making disulphide bonds to aid refolding

James Bassuk bassuk at
Fri Jan 18 02:49:16 EST 2002

   Each protein is different -- some like a quick refold while others
enjoy a slow refolding process.  While your HisProtein is bound to the
NiNTA column, wash the contaminants away at pH 6, thenraise the pH to
8.5ish (needed for oxidation), and run a reverse gradient of urea from 8
to 0 over 2 hrs.  You might need to include a redox potential, e.g. 50:1
ox:red glutathione (1mM:0.02mM). Then do your pH 6.0 wash again, then
elute with 5.3 and finally 4.5.  Neutralize your fractions with Tris (use
filter paper to get to 7ish), take an aliquot for non-reducing gels.
Good luck,

On Wed, 9 Jan 2002, Michael Witty wrote:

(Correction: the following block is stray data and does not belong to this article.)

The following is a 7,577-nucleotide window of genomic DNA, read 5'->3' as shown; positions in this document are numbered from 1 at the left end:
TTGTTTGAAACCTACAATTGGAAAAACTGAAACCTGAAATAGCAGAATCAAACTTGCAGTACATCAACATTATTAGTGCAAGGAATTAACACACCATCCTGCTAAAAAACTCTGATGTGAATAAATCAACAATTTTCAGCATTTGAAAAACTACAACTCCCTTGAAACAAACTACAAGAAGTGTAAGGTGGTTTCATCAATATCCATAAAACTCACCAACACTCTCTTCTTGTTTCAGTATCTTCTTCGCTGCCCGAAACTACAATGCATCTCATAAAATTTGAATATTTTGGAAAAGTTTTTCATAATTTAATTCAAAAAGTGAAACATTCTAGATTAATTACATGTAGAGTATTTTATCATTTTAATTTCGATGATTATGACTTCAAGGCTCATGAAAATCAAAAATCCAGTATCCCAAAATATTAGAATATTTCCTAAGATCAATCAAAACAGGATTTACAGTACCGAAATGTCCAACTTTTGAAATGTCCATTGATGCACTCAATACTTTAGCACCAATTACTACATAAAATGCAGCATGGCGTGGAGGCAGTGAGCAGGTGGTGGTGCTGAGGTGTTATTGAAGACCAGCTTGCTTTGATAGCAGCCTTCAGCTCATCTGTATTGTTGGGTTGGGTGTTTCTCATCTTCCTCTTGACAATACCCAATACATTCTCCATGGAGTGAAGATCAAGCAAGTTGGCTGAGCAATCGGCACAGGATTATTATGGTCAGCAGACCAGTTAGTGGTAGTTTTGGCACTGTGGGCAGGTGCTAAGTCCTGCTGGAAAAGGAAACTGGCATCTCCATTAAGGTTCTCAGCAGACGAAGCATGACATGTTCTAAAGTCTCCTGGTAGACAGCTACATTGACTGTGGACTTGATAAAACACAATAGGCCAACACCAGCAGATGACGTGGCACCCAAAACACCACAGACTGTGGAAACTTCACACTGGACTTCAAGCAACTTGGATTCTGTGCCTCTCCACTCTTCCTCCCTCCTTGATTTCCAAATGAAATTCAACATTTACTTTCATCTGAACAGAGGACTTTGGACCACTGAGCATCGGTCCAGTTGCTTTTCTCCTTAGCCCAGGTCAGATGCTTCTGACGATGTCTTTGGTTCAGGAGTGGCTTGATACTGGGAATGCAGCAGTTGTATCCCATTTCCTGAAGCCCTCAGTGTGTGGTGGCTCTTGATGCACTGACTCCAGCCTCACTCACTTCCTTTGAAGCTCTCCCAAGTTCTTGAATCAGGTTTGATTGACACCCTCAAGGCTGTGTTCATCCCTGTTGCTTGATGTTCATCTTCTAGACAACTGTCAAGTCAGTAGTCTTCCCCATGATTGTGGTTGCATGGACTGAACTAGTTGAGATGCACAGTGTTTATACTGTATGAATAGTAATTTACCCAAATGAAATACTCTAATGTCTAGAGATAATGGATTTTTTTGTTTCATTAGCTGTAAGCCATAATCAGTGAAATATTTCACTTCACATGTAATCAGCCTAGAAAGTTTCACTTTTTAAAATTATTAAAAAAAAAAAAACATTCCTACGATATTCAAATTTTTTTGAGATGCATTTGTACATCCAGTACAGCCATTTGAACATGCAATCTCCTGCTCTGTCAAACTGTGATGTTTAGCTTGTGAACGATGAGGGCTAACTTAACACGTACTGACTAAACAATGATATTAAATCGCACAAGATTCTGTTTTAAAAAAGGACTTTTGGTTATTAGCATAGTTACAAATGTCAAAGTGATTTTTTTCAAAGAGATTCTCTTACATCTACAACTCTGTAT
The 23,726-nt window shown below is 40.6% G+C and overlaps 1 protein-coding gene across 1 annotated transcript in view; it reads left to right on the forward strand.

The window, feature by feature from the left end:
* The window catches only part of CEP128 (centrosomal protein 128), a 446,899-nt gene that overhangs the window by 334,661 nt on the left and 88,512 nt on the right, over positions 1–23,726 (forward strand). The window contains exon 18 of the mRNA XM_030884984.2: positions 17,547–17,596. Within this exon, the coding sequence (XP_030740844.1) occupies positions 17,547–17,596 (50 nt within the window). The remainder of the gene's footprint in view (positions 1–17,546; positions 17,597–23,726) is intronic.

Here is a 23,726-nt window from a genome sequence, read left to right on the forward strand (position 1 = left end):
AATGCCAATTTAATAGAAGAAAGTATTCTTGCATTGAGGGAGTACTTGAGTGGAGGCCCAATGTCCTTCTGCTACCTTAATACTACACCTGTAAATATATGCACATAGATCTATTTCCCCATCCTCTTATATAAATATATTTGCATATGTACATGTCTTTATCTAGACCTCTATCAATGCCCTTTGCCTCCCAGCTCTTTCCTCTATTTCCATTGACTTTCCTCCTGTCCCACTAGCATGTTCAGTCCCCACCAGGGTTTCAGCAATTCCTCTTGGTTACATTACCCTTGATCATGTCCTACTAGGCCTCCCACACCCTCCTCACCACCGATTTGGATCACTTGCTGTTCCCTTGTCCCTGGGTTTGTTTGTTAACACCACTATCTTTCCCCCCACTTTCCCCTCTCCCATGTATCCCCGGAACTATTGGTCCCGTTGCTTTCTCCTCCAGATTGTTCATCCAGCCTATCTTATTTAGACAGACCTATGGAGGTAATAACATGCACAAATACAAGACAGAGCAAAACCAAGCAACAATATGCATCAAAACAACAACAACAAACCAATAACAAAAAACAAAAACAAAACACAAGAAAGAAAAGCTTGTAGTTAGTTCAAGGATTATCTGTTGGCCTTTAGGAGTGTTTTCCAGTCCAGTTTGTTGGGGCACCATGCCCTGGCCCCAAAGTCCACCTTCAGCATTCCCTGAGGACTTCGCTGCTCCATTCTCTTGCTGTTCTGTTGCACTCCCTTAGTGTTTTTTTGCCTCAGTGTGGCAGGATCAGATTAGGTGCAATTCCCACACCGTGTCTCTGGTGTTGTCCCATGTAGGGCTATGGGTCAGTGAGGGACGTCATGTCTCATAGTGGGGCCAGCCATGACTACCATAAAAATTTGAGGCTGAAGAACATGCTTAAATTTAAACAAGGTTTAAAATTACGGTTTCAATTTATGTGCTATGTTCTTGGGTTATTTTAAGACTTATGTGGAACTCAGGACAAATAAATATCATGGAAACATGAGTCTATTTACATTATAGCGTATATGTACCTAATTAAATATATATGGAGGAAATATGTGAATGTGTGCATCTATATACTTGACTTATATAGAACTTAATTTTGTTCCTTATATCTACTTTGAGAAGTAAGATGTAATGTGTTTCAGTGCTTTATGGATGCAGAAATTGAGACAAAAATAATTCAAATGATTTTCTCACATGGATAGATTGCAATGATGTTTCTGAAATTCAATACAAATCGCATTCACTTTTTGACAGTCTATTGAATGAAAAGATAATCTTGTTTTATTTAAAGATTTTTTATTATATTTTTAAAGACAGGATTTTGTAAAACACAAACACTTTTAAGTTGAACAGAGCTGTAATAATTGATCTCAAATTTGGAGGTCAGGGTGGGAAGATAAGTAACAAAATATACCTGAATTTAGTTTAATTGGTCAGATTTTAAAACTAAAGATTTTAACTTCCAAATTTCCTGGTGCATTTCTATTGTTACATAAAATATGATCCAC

> Dear All,
>         my particular protein at the moment, a phage coat protein,
> contains disulphides which cause a ladder of monomers: one-mers right up
> to sizes that precipitate.  I can break them with 10mM DTT, but when I try
> to refold the protein by removing DTT and 8M urea (protein bound to
> Ni-NTA, to prevent agregation) I get back my ladder of multimers.  I
> suspect that the "good" disulphides are slow to form and the "bad"
> disulphides are fast to form.
>      My solution would be to speed up disulphide formation while protein
> is bound to Ni-NTA: is there a convenient reagent for this?  I have read
> discussion of DMSO on this newsgroup before.  Is this the only commonly
> used reagent?  What concentration do people use?
>      Also, should I expect a protein to snap back into shape upon removing
> 8M urea or is it a time consuming process?
>      TIA for all comments.  Regards, Mike.

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